If both inputs ED, and ED, (input arrows) have the same switching state that is to say, the switching state of both inputs is l or the switching state of both inputs is 0 then the switching state I occurs at the output AD of the coincidence detector. But if the two inputs ED, and ED have different switching states then the switching state 0 occurs at the output AD. Coincidence of the switching states of the two inputs is therefore marked by a l at the output AD.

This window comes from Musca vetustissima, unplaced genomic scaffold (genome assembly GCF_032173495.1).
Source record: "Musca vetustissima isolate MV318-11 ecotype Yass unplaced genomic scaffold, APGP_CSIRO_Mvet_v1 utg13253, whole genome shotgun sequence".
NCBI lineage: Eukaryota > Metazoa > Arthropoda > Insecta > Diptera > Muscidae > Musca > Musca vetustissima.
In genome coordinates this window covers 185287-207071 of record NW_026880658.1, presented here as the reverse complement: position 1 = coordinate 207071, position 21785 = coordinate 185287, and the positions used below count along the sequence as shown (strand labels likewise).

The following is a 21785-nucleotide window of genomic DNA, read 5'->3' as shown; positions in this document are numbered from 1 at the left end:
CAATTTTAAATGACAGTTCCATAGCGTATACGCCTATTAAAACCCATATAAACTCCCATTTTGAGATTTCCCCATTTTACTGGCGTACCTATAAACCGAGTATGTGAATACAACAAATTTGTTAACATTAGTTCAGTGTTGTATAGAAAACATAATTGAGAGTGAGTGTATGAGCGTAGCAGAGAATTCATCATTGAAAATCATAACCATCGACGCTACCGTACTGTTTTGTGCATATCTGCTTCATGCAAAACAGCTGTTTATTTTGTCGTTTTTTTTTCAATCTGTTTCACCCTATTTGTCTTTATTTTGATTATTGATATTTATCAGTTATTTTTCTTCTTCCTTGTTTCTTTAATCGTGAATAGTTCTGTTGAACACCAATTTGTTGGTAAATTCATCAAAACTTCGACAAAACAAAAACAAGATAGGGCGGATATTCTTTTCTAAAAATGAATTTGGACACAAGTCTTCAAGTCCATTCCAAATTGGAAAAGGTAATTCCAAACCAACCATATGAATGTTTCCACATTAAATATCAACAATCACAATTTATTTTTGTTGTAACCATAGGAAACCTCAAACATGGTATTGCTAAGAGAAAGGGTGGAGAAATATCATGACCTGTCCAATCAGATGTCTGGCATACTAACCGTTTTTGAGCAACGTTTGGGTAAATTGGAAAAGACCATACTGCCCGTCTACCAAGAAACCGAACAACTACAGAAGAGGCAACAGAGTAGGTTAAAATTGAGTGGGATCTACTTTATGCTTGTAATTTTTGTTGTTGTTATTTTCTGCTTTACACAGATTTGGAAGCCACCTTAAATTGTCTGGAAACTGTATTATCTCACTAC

In FIG. 3, the switching state of a shift register stage is compared in each case with that of a counting element, and the coincidence indication is fed to the gate circuit TD, to TD,,. A sole exception is constituted by the coincidence detector KD,,, which in this case ascertains coincidences between the switching state of the shift register stage SR, and the shift register stage SR,,. The gate circuit TD, transmits when the switching state 1 occurs at its input i.e., when the coincidence detector KD, delivers a l at its output, which is the case when the shift register stage SR, and counting element 2, exhibit the same switching state (coincidence). The gate circuit TD, is open or transmits when KD, and KDg are simultaneously in coincidence that is to say. that it is necessary simultaneously for Z, and SR, on the one hand and Z and SR on the other hand to be in coincidence. Analogously, three coincidences must be fulfilled simultaneously in the case of gate circuit TD,,, four coincidences simultaneously in the case of gate circuit TD,,, and n (5 as shown) coincidences simultaneously in the case of gate circuit TD,,, in order to bring their outputs to switching state 1. The outputs 31 to 35 of the gate circuits TD, TD,, act as first inputs of the input gate circuits TE,, TE, TE,,. In the form of construction illustrated in FIG. 3, the coincidence detector circuit produces the result that the counter state of Z, is mixed into the shift register chain via TE,, MS, whenever Z, and SR, are in coincidence, and furthermore that the switching state of the counting element 2 is mixed into the shift registers chain (via T5 MS when Z, and SR, and also Z and SR are simultaneously coincident. Furthermore it produces the result that the switching state of the counting element Z is mixed into the shift register chain via TE MS when Z, and SR,, Z and SR,, and Z and SR, are simultaneously coincident, and so on. Groups of coincidence detectors of different group size l, 2, 3 detectors) are therefore formed, so that a switching operation i.e., the mixing of a switching state of a counting element into the shift register chain is initiated via the gate circuits TD, TD,, whenever all the coincidence detectors of the group concerned exhibit coincidence simultaneously. Since the groups of coincidence detectors have different sizes (1, 2, 3, 4 n coincidence detectors), the frequency of the switching processes thus initiated is also different. For example, in the case of a totally random distribution of the switching states in the elements of the counting chain and in the shift register stages, the average frequency of coincidence between 2, and SR, would be one-half (50 percent). Likewise of course the average frequency of coincidence between Z and SR, or between 2 and SR,; but the average frequency of simultaneous coincidence between Z, and SR, on the one hand and Z and SR on the other hand is 1:2 and the average frequency of simultaneous coincidence between 2,, SR,, Z and SR and Z and SR, is 1:2", and so on. The simultaneous coincidence of a group of three coincidence detectors is 4 times less frequent than that having only one coincidence detector. The switching processes which are initiated by the outputs of the gates TD,, TD TD,, (lines 31, 32, 33, 34, 35) thus exhibit greatly different average frequencies. The coincidence detector circuit is a feedback circuit, which very substantially increases the complexity of the cipher pulse series. It is simultaneously possible for all the switching states of the counting elements to be mixed into the shift register chain via an input line S0 to the switching distributor.